Dead Ground by MW Craven
What a main character is M.W.Craven’s Washington Poe. Poe is a detective sergeant in the National Crime Agency – the UK’s version of the FBI. He may have dubious eating habits that are dominated by beer and sausages, but he has a first-rate mind matched with the tenacity of a border terrier. Team him up with a young woman called Tilly Bradshaw – who is both a socially awkward innocent and a computer genius – and you have a formidable and memorable investigating duo.
The pair have formed a deep friendship that Craven captures beautifully in their crackling dialogue. It is their complementary characters and this relationship which has evolved into the mainspring of this series of novels (The Puppet Show, Black Summer and Curator). Poe is a good guy. He lives in a croft that he restored himself on the Cumbrian Hills with a springer spaniel called Edgar and defers to no-one in his search for the truth – especially if they are figures of authority. He is deeply protective of Tilly and vice versa as they cover each other’s faults and second guess each other’s thoughts. Much of this is hilarious and endearing to the reader but comically baffling to some of the other characters in the books. I particularly liked the elegantly dressed and upper class spymaster Alastor Locke in Dead Ground. He regularly locks horns with Poe but ultimately both gain a measure of mutual respect.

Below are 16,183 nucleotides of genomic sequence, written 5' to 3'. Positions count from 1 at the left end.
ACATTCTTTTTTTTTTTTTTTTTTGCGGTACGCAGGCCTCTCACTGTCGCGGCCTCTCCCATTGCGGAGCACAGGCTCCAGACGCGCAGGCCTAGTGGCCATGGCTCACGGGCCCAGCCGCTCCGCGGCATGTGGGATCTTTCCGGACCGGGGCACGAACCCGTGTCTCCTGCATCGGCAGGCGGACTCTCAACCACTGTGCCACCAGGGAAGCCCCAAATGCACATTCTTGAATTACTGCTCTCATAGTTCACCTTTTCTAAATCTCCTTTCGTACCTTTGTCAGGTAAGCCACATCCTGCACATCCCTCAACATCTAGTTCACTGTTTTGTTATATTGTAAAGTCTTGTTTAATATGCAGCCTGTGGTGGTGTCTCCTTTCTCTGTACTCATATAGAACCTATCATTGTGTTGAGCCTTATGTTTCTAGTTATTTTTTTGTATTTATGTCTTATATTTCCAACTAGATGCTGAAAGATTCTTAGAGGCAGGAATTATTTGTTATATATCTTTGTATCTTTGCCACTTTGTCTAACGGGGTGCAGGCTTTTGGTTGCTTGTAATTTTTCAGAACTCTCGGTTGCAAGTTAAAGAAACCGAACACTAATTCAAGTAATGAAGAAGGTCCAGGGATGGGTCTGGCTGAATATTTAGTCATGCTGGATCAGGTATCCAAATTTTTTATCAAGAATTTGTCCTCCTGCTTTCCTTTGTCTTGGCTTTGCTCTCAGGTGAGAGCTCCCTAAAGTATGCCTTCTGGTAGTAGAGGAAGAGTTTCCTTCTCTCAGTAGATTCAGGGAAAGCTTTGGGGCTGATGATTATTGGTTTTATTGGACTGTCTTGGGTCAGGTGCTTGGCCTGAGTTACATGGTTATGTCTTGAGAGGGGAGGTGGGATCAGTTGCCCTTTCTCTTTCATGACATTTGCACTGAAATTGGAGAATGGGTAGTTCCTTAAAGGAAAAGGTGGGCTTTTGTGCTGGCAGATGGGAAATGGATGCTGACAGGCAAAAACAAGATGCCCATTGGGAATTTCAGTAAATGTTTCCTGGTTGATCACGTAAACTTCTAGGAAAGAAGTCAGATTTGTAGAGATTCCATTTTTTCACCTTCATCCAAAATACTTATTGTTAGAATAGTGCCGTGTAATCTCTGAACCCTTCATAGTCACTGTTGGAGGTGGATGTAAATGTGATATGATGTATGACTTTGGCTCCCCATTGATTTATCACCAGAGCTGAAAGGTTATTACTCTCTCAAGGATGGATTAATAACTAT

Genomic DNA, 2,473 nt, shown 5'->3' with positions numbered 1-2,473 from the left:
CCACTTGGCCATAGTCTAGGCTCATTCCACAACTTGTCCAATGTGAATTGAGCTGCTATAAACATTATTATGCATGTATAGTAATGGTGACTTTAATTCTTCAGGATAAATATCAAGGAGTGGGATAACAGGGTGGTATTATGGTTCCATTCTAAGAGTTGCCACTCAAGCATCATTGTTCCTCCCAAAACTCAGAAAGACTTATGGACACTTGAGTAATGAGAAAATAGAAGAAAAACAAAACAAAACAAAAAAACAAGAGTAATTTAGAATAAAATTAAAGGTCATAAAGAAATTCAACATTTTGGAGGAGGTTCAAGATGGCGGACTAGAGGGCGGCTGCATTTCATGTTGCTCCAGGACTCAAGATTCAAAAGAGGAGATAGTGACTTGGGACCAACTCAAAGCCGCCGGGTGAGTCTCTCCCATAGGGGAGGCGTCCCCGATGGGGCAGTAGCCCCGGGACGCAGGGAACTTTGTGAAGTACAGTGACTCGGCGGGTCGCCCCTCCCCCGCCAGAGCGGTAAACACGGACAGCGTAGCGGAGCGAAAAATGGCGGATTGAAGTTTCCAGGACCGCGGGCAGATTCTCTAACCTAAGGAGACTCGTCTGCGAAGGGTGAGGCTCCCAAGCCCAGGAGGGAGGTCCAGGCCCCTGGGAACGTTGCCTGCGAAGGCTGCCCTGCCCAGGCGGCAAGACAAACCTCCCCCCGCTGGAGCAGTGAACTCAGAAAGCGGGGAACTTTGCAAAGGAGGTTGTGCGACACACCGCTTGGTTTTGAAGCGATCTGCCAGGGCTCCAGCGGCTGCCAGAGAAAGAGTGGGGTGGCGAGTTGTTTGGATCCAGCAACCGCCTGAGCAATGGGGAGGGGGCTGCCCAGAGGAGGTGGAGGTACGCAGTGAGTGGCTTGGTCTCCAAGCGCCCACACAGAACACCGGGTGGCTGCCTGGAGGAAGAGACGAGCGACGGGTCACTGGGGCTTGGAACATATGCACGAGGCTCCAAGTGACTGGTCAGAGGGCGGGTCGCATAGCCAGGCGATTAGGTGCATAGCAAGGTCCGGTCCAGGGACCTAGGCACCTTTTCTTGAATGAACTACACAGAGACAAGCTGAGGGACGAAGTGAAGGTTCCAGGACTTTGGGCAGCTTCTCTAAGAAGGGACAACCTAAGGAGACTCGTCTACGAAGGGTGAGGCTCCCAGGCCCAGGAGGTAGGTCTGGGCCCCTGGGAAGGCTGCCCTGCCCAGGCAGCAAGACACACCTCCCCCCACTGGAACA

This time Poe and Tilly are drawn into a plot involving MI5, an imminent international trade conference, an antique smuggling operation and the repercussions of a military operation in Afghanistan which went badly wrong. The pace of plot development is furiously fast with short chapters – no less than 110 of them. Each ends with a cliff-hanger or a twisting moment of intrigue which keeps you turning the page late into the night.
Craven was himself a soldier before becoming a probation officer and he uses this first-hand knowledge in the military strands of the book to provide colour and credibility. Even as the son of a 21-year career soldier, I had no idea that when a squaddie asked, ‘How’s your bum for spots,’ it was his uniquely British squaddie way of asking after someone’s health.
Dead Ground feels slightly lighter in tone than its predecessors with fewer examples of sadism and not so many gruesome deaths. But it has the same energetic verve and confidence as well as intriguing hints of more slow-burning plot lines which are still to play out in later books – not least the identity of the American who raped Poe’s mother during a party at the British Embassy in Washington and who is his real father.
I have little doubt that Dead Ground will further swell Mike Craven’s growing army of followers who are already scanning the horizon for book five in the series.